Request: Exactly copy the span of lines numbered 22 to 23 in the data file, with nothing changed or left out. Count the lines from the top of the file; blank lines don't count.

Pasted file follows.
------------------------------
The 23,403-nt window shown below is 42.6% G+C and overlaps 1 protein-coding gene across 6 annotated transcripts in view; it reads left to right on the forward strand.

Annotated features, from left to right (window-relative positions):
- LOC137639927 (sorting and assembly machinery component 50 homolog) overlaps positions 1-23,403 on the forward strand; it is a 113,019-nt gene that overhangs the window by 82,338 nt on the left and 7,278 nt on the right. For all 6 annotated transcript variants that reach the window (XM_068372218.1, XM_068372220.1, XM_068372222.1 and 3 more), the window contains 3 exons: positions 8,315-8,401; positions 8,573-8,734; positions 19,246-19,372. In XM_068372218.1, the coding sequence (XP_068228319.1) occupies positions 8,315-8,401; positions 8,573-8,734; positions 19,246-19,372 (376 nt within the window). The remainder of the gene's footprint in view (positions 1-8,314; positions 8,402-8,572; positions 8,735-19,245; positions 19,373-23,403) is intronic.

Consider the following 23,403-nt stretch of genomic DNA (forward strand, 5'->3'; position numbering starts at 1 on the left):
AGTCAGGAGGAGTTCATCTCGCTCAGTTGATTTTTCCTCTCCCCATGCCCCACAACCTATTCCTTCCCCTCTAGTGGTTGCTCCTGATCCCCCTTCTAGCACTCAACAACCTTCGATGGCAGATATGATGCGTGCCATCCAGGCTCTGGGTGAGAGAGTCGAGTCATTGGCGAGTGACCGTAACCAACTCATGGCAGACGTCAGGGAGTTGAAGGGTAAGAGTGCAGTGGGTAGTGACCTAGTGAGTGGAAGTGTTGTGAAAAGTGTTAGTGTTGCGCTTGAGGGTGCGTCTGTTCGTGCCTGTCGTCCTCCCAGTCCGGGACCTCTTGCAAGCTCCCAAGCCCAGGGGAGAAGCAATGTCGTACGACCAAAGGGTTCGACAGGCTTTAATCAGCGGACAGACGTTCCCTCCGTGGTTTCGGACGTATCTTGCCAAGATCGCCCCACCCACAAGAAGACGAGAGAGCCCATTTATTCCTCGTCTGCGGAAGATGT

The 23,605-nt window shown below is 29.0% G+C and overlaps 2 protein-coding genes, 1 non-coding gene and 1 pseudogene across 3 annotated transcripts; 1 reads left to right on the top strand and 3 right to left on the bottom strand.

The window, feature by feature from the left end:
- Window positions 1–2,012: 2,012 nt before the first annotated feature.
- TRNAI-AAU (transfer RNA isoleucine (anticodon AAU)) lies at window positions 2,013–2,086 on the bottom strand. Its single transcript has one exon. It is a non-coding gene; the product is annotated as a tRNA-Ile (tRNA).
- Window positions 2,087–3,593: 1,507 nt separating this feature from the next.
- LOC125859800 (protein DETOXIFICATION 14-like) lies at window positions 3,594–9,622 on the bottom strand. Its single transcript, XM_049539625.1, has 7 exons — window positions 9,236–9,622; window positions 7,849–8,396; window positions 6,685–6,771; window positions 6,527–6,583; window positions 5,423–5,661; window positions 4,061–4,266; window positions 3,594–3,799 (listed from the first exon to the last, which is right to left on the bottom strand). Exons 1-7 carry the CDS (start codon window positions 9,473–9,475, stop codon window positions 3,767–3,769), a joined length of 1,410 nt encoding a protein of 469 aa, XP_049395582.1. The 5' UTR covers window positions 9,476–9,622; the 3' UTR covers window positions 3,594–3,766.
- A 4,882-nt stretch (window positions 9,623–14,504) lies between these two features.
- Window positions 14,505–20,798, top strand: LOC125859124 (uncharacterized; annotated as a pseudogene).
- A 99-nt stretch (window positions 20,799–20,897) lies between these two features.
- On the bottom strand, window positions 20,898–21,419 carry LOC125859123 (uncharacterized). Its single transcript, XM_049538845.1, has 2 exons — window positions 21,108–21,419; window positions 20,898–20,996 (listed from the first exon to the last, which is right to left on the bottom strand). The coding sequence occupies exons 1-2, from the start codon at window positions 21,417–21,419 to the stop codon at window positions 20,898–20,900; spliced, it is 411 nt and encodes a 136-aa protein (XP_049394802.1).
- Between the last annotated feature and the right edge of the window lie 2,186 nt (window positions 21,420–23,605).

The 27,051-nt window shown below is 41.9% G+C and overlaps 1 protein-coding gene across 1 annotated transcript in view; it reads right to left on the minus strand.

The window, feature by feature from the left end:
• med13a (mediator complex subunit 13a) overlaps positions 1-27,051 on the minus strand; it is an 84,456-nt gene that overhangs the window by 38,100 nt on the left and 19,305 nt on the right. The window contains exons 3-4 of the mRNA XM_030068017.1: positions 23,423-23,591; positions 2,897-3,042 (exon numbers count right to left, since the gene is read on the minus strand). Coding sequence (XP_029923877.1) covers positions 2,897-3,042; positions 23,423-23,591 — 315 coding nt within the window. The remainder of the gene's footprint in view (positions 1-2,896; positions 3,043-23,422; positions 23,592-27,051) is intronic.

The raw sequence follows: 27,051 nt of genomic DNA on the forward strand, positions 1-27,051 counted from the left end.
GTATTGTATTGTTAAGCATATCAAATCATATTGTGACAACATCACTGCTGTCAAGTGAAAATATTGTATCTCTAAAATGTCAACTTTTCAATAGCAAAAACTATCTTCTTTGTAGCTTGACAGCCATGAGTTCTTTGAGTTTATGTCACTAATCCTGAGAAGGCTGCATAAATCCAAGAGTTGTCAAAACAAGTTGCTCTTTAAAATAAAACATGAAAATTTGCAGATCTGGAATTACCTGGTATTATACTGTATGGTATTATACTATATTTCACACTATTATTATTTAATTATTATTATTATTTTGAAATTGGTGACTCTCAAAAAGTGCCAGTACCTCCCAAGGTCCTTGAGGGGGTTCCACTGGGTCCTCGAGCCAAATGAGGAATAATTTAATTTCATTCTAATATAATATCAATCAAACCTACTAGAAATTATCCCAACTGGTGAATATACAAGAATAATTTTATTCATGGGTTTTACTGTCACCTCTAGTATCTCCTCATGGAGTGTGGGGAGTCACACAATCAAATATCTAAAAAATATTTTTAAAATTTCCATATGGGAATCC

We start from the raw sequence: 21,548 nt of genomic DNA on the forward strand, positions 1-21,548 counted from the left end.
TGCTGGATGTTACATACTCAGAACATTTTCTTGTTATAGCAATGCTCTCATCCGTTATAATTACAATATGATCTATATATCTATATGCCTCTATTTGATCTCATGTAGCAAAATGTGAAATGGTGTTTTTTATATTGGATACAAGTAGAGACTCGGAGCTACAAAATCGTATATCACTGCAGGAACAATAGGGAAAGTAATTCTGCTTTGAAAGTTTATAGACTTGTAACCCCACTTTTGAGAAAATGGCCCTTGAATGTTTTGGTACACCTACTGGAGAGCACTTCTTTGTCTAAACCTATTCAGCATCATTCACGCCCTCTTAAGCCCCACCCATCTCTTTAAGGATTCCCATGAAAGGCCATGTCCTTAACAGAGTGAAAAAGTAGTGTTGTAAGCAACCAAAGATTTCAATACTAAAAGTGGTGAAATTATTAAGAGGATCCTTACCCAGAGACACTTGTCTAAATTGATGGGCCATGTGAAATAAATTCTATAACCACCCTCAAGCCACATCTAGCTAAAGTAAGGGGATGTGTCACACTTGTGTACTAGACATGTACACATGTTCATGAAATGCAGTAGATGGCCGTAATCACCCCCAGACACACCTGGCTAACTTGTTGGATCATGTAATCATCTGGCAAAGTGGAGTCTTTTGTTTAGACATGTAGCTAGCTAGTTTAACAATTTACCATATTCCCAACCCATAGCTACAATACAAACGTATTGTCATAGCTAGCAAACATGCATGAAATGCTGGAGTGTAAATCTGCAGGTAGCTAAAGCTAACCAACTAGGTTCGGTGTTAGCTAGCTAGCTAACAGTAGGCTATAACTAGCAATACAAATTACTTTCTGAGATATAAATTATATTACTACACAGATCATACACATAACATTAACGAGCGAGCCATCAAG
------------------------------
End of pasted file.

We start from the raw sequence: 21,548 nt of genomic DNA on the forward strand, positions 1-21,548 counted from the left end.
TGCTGGATGTTACATACTCAGAACATTTTCTTGTTATAGCAATGCTCTCATCCGTTATAATTACAATATGATCTATATATCTATATGCCTCTATTTGATCTCATGTAGCAAAATGTGAAATGGTGTTTTTTATATTGGATACAAGTAGAGACTCGGAGCTACAAAATCGTATATCACTGCAGGAACAATAGGGAAAGTAATTCTGCTTTGAAAGTTTATAGACTTGTAACCCCACTTTTGAGAAAATGGCCCTTGAATGTTTTGGTACACCTACTGGAGAGCACTTCTTTGTCTAAACCTATTCAGCATCATTCACGCCCTCTTAAGCCCCACCCATCTCTTTAAGGATTCCCATGAAAGGCCATGTCCTTAACAGAGTGAAAAAGTAGTGTTGTAAGCAACCAAAGATTTCAATACTAAAAGTGGTGAAATTATTAAGAGGATCCTTACCCAGAGACACTTGTCTAAATTGATGGGCCATGTGAAATAAATTCTATAACCACCCTCAAGCCACATCTAGCTAAAGTAAGGGGATGTGTCACACTTGTGTACTAGACATGTACACATGTTCATGAAATGCAGTAGATGGCCGTAATCACCCCCAGACACACCTGGCTAACTTGTTGGATCATGTAATCATCTGGCAAAGTGGAGTCTTTTGTTTAGACATGTAGCTAGCTAGTTTAACAATTTACCATATTCCCAACCCATAGCTACAATACAAACGTATTGTCATAGCTAGCAAACATGCATGAAATGCTGGAGTGTAAATCTGCAGGTAGCTAAAGCTAACCAACTAGGTTCGGTGTTAGCTAGCTAGCTAACAGTAGGCTATAACTAGCAATACAAATTACTTTCTGAGATATAAATTATATTACTACACAGATCATACACATAACATTAACGAGCGAGCCATCAAG